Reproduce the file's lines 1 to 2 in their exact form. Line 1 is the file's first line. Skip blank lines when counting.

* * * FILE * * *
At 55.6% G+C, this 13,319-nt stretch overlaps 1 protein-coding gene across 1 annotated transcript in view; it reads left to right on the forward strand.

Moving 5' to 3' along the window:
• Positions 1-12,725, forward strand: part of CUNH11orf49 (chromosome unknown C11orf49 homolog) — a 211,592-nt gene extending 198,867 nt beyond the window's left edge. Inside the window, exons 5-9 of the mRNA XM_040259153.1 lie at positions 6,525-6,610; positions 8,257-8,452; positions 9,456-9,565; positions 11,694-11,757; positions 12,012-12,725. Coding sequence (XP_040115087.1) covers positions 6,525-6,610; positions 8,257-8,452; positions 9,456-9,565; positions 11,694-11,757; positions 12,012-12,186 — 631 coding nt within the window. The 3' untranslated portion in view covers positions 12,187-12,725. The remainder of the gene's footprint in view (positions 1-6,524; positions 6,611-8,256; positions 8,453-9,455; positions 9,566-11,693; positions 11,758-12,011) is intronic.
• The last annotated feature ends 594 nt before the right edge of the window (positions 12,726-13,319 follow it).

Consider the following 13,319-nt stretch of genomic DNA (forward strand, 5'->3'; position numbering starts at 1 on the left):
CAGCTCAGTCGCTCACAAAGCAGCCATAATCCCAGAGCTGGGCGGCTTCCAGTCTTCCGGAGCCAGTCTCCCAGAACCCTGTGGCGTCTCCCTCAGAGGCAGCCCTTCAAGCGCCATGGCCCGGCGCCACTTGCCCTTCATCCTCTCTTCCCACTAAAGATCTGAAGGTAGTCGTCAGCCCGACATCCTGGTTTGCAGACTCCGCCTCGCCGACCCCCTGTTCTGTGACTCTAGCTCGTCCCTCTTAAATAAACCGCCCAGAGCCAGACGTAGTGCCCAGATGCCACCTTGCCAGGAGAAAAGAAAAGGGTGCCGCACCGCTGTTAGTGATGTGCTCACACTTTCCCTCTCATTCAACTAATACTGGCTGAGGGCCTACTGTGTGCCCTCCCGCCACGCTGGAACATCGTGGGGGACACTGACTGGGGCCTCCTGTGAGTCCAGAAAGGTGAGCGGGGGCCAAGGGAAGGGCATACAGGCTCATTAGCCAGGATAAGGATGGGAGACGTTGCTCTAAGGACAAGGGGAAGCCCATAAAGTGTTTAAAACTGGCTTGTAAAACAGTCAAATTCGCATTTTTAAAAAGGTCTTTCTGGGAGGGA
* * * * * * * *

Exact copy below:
At 55.6% G+C, this 13,319-nt stretch overlaps 1 protein-coding gene across 1 annotated transcript in view; it reads left to right on the forward strand.

Moving 5' to 3' along the window: